Referring patients to hospitals that have the largest volume of surgical procedures does not necessarily lead to improved outcomes for the overall population, according to a study in the February issue of the Journal of the American College of Surgeons.
The findings of studies that suggest the higher the volume of specialty surgical procedures performed at any given hospital, the better that hospital's outcomes will be, has resulted in calls for volume-based referrals. Most notably leading that call has been the Leapfrog Group's Evidence-Based Hospital Referral (EBHR) program, which launched a decade ago.
Nader N. Massarweh, MD, MPH, a surgical resident at the University of Washington School of Medicine in Seattle, and colleagues hypothesized that volume-based referrals would "regionalize" patients to hospitals meeting an EBHR volume metric and that, as a result, overall patient outcomes for these procedures would improve on a statewide basis.
Researchers conducted a before and after cohort study of 13,157 adults (1994 to 2007) who underwent pancreatic or esophageal resection or abdominal aortic aneurysm (AAA) repair in Washington state. They assessed rates of adjusted mortality, readmissions and complications before and after the introduction of EBHR.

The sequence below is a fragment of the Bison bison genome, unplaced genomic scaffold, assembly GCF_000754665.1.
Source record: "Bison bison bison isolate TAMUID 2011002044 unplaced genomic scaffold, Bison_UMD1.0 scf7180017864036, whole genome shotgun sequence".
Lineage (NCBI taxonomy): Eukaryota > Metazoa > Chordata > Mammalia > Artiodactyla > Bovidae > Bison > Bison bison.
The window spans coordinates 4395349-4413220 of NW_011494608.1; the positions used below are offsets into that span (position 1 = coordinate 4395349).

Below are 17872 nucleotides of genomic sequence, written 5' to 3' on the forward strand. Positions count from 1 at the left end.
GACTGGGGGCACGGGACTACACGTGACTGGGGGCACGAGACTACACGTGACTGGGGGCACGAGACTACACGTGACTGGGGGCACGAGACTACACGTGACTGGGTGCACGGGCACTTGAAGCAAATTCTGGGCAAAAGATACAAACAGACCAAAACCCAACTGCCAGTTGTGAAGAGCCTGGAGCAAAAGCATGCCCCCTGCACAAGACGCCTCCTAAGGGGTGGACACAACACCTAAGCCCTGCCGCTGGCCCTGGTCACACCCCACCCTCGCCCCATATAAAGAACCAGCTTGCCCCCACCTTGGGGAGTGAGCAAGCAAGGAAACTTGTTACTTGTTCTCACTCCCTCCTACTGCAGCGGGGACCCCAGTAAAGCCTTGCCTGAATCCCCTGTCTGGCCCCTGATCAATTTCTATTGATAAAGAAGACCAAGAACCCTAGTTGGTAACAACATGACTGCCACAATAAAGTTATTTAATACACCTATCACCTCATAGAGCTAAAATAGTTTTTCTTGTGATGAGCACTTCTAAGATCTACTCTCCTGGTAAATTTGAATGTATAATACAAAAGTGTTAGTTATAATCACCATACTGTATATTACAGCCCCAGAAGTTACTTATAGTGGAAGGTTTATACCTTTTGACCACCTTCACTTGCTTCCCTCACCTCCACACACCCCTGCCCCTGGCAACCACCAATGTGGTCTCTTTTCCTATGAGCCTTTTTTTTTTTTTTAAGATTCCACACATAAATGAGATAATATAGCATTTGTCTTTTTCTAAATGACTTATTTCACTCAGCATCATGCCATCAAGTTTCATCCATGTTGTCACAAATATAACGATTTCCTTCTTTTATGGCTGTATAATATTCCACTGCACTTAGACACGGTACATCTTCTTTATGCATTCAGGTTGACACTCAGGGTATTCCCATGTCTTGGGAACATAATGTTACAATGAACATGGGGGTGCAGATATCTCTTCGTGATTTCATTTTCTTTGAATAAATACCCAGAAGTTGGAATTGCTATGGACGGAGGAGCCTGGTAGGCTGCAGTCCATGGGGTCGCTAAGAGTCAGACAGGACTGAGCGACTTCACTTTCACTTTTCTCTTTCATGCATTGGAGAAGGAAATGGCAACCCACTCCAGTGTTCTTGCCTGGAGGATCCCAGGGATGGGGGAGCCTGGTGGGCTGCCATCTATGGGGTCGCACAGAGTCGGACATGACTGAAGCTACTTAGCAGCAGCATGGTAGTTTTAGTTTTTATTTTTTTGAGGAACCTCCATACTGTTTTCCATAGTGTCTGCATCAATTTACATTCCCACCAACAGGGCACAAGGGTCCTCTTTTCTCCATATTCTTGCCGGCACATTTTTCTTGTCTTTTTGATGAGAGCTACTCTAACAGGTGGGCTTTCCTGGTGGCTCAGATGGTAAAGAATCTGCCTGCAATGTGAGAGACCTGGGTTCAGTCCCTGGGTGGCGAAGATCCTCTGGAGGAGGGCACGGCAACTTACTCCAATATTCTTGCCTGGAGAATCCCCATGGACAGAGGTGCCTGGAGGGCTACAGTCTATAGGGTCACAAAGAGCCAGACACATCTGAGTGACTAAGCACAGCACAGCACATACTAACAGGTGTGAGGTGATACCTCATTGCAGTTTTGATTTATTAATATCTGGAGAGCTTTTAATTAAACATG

Researchers found that between two and six hospitals met the EBHR volume metric in any year. They also found that the proportion of patients treated at hospitals meeting the EBHR volume metric for a given procedure significantly increased for pancreatic (59.4 vs. 75.7 percent) and esophageal (41.5 vs. 59.2 percent) resection, but not for AAA repair did not (16.3 vs, 17.6 percent).
"In general, rates of adverse events were lower at hospitals meeting an EBHR volume metric. However, across Washington state and at non-EBHR centers, rates of mortality, readmissions and complications generally did not improve in the seven years after introduction of the EBHR initiative," Massarweh and colleagues found.
According to the study, the implications of Leapfrog's EBHR program for the healthcare system include: limiting patient flow and critically important revenue at smaller hospitals; decreasing surgeon competence and availability for emergency care at lower volume hospitals; providing fewer opportunities for surgical residency training at lower volume centers; and biasing patients toward higher volume centers for procedures not related to the EBHR initiative.
"It remains to be determined why regionalization for AAA repair has not occurred and why regionalization trends in pancreatic and esophageal surgery have not had the intended impact of improving overall safety outcomes," the authors concluded.